Asthma Risk 'Exacerbated
By House Air Fresheners'

By Jeremy Laurance
Health Editor
The Independent - UK
Air fresheners, furniture polish and household cleaners may increase the risk of asthma in young children, a study has found. Those exposed to fumes from common domestic products were up to four times more likely to develop asthma than those who were not.
Outdoor pollution from vehicle exhausts is known to exacerbate asthma in susceptible individuals but it seems that staying inside offers little respite. Evidence is growing that indoor pollution caused by household products and appliances may have similar effects.
In the latest study, researchers studied the levels of volatile organic compounds in the homes of 88 children with asthma and 104 without asthma who were treated in hospital at Perth, Western Australia.
The compounds are found in paints, floor adhesives, cleaning products, polishes, room fresheners, fitted carpets and cigarette smoke. Levels can be five to 10 times higher indoors.
The researchers took measurements twice within two weeks of the child's visit to the accident and emergency department in the winter, and again during the summer.
The findings showed levels of the compounds were significantly higher in the homes of children with asthma. The highest risks were for benzene, a constituent of petrol, followed by ethylbenzene and toluene.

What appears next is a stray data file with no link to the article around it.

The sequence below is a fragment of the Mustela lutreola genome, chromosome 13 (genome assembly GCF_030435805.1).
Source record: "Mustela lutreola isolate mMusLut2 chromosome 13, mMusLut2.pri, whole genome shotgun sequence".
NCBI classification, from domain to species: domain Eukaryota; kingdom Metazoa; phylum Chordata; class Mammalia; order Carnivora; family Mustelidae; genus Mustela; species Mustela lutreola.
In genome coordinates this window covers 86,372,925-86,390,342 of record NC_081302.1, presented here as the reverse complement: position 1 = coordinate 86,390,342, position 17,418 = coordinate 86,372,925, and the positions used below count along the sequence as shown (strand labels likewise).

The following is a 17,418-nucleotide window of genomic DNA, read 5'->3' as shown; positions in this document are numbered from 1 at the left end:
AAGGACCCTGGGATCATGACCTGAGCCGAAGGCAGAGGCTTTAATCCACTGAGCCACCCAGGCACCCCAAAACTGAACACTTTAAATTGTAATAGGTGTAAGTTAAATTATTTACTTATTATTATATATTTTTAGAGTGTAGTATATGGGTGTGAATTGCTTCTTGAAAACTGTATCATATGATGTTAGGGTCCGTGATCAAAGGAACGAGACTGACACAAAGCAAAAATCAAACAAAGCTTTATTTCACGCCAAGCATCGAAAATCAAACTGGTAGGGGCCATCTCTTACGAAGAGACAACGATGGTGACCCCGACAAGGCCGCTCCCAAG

The authors, from the school of public health at Curtin University of Technology in Perth, say in the journal Thorax that asthma is the most common chronic disease of childhood.
Fitted carpets, soft furnishings, air conditioning and central heating are blamed for causing or exacerbating the condition. "In this context, the indoor environment could be of crucial importance since infants spend 80 per cent of their time indoors at home," they say.
Some of the compounds have cancer-causing effects, the researchers say, and further study is urgently needed. But the task is complicated by the wide range of compounds in use and the "continual appearance of new products" that release different combinations of compounds. A separate study showed infants exposed to fumes from gas heaters during their first year of life were 47 per cent more likely to develop asthma or wheezing.
Researchers from the University of Sydney, who examined the effect of indoor heaters on 627 children aged eight to 11, found they had no current effect on the development of respiratory conditions. But those who had lived at home with a heater of this type from birth were at increased risk. If their findings are confirmed, the researchers say the range of heaters used in households should be reviewed.
© 2004 Independent Digital (UK) Ltd



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